Mindful Policing – The Future Of Policing

Are you familiar with the word ‘Mindfulness’? Well done, you know the edge, now let us brush it up and blend it a little with the most respectable and stressful job of a policeman.

Police officers are always expected to be present mentally and physically with a clear mind and focus on one thing.

Mindfulness is the solution to it. The word itself explains the meaning of it, but the real depth of it lies in the definition. So here it is. ‘Mindfulness is the basic human ability to be fully present, aware of where we are and what we’re doing, and not overly reactive or overwhelmed by what’s going on around us’. It is a quality that every human being already possesses, it’s not something you have to conjure up, you just have to learn how to access it.

Volatile situations, stressful working hours, violence and other endless dares that are faced by policemen on a daily basis can really hinder their behaviour and lead them to be more irritable and stressful. A recent study proves meditation is helping police officers to de-escalate these stressful situations and improve their own prosperity in personal and professional life.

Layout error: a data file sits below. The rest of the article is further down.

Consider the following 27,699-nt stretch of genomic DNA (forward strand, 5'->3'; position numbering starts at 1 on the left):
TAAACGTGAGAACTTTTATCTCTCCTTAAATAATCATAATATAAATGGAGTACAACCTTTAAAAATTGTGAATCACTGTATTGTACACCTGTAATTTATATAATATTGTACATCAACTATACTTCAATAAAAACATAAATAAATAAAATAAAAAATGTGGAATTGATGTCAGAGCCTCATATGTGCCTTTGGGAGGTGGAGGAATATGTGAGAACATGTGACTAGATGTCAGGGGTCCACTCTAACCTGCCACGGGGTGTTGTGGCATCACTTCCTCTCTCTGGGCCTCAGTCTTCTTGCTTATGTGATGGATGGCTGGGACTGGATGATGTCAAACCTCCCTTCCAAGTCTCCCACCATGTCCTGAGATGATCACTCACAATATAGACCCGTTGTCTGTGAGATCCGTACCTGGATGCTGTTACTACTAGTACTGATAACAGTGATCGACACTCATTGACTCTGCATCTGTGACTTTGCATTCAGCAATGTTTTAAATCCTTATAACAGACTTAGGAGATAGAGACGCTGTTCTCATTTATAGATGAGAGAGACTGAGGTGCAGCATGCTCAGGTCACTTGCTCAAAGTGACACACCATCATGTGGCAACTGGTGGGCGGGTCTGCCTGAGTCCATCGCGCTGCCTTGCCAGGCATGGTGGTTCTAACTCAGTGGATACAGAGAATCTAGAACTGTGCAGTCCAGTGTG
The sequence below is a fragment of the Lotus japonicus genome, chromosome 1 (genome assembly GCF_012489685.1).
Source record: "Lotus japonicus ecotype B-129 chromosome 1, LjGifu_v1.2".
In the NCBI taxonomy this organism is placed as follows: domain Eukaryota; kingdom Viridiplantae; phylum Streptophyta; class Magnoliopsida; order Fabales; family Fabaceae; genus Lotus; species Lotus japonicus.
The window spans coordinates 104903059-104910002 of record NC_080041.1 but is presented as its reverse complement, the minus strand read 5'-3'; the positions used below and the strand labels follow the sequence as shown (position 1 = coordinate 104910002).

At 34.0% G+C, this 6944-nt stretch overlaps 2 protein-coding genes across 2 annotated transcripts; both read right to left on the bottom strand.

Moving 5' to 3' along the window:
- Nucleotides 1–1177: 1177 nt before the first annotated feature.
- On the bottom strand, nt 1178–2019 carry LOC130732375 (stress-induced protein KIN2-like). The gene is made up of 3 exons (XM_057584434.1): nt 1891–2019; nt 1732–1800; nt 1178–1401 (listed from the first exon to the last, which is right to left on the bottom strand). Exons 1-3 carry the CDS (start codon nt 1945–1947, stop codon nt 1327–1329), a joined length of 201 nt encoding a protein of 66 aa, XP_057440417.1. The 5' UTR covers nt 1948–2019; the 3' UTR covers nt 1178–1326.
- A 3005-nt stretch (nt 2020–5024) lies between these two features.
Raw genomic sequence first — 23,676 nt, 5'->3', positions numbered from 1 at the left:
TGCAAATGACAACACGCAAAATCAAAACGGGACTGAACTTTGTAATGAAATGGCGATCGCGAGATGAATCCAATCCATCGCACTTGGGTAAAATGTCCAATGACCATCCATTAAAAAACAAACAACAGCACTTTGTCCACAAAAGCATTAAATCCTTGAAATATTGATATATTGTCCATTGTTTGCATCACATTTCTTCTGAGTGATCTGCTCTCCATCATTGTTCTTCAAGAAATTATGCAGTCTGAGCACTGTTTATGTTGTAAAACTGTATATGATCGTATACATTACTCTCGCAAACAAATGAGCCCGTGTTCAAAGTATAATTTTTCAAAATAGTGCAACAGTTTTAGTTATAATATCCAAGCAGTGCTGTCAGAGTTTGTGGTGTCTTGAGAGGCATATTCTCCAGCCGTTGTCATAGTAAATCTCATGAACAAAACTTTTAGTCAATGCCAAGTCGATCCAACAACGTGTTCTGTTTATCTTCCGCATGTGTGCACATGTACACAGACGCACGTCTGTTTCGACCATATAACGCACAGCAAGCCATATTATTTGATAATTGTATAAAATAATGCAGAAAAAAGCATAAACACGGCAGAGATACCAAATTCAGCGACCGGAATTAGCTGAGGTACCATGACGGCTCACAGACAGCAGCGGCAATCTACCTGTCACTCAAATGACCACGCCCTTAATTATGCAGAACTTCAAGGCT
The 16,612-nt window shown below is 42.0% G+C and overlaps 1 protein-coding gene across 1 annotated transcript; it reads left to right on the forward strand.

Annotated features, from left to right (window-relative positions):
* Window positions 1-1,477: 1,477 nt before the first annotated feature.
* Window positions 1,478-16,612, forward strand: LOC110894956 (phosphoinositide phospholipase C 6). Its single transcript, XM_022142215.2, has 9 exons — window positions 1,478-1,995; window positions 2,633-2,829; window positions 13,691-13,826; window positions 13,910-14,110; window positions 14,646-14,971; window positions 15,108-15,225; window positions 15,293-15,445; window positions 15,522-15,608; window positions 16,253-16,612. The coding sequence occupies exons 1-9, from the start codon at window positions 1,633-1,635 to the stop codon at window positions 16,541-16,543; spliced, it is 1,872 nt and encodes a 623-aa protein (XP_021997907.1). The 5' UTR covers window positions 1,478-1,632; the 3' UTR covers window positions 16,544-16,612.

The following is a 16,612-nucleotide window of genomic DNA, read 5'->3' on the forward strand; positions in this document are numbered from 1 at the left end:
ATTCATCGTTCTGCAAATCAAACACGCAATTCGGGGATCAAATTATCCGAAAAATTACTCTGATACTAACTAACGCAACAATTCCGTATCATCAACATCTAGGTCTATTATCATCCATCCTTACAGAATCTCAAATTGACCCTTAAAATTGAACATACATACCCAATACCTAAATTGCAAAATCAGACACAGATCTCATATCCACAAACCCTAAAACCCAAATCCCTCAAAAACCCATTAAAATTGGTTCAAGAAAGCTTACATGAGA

But ‘mindfulness’ and ‘policing’ are the two words that ordinarily don’t go hand in hand. But if they did the riped fruits will undoubtedly be a yielded benefit to everyone.

There are hundreds of mindfulness studies that have been conducted but amongst all of those what catches our attention more is the New Jersey Medical School research. It was a mindfulness study conducted for  8-weeks which recorded the before and after MRI scans to analyze physical changes in the brains of participants.

The 3 astonishing changes are listed below:

The Amygdala – the part of the brain that processes fear and initiates our response to stress shrinks. The Amygdala tends to be larger in people that suffer from anxiety and depression.

Pre-Frontal Cortex – the part of the brain that governs complex processes, decision making, impulse control and concentration becomes thicker.

Connectivity Improves – connections between the amygdala and the rest of brain diminish and connections between the pre-frontal cortex and the rest of the brain activate more frequently.

This evidence shows that this isn’t just an acute response to meditation, but has long term implications that can positively impact police officers lives.

Our research proves mindfulness training and of course, the practice has the potential to aid police officers become better decision-makers in highly stressful and volatile situations. It also assists in improving the attention span for long patrol shifts and can help reduce the toll their job takes on their mental well-being. ‘Emotional Intelligence and Mindfulness’ training program designed by Cognigix for police officers will enlighten you to know how it will help in the case investigation, evidence collection, and other policing duties and thus increasing rate of conviction for the police officers.

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